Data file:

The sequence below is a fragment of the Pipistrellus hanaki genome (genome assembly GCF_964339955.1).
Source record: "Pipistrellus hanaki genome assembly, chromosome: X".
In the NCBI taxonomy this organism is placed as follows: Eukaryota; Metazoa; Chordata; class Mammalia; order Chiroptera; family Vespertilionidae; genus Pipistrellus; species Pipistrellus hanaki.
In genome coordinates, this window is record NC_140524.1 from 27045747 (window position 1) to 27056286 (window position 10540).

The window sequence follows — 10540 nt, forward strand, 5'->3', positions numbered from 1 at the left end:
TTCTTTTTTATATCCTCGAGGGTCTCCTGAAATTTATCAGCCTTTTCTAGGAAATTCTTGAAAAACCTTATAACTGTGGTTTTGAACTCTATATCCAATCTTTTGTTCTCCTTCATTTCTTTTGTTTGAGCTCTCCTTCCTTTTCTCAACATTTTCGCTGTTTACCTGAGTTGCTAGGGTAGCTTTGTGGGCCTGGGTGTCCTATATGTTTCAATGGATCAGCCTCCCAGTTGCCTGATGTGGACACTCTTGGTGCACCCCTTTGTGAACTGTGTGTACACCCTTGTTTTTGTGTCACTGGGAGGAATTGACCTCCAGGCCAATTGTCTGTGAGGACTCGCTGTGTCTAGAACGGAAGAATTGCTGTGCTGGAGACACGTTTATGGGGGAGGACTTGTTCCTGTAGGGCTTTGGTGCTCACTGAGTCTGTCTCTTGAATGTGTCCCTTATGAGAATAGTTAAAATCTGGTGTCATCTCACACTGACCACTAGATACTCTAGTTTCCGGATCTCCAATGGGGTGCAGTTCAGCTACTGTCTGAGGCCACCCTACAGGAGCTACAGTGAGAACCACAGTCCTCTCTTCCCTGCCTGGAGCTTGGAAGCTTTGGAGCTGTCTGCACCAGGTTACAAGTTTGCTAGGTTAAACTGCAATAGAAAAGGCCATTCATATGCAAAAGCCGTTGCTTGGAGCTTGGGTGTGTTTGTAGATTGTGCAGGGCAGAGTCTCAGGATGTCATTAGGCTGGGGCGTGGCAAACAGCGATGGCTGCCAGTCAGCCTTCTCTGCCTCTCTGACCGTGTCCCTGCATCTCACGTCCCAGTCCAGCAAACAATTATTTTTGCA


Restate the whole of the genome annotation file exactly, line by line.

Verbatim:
The sequence below is a fragment of the Pipistrellus hanaki genome (genome assembly GCF_964339955.1).
Source record: "Pipistrellus hanaki genome assembly, chromosome: X".
In the NCBI taxonomy this organism is placed as follows: Eukaryota; Metazoa; Chordata; class Mammalia; order Chiroptera; family Vespertilionidae; genus Pipistrellus; species Pipistrellus hanaki.
In genome coordinates, this window is record NC_140524.1 from 27045747 (window position 1) to 27056286 (window position 10540).

The window sequence follows — 10540 nt, forward strand, 5'->3', positions numbered from 1 at the left end:
TTCTTTTTTATATCCTCGAGGGTCTCCTGAAATTTATCAGCCTTTTCTAGGAAATTCTTGAAAAACCTTATAACTGTGGTTTTGAACTCTATATCCAATCTTTTGTTCTCCTTCATTTCTTTTGTTTGAGCTCTCCTTCCTTTTCTCAACATTTTCGCTGTTTACCTGAGTTGCTAGGGTAGCTTTGTGGGCCTGGGTGTCCTATATGTTTCAATGGATCAGCCTCCCAGTTGCCTGATGTGGACACTCTTGGTGCACCCCTTTGTGAACTGTGTGTACACCCTTGTTTTTGTGTCACTGGGAGGAATTGACCTCCAGGCCAATTGTCTGTGAGGACTCGCTGTGTCTAGAACGGAAGAATTGCTGTGCTGGAGACACGTTTATGGGGGAGGACTTGTTCCTGTAGGGCTTTGGTGCTCACTGAGTCTGTCTCTTGAATGTGTCCCTTATGAGAATAGTTAAAATCTGGTGTCATCTCACACTGACCACTAGATACTCTAGTTTCCGGATCTCCAATGGGGTGCAGTTCAGCTACTGTCTGAGGCCACCCTACAGGAGCTACAGTGAGAACCACAGTCCTCTCTTCCCTGCCTGGAGCTTGGAAGCTTTGGAGCTGTCTGCACCAGGTTACAAGTTTGCTAGGTTAAACTGCAATAGAAAAGGCCATTCATATGCAAAAGCCGTTGCTTGGAGCTTGGGTGTGTTTGTAGATTGTGCAGGGCAGAGTCTCAGGATGTCATTAGGCTGGGGCGTGGCAAACAGCGATGGCTGCCAGTCAGCCTTCTCTGCCTCTCTGACCGTGTCCCTGCATCTCACGTCCCAGTCCAGCAAACAATTATTTTTGCA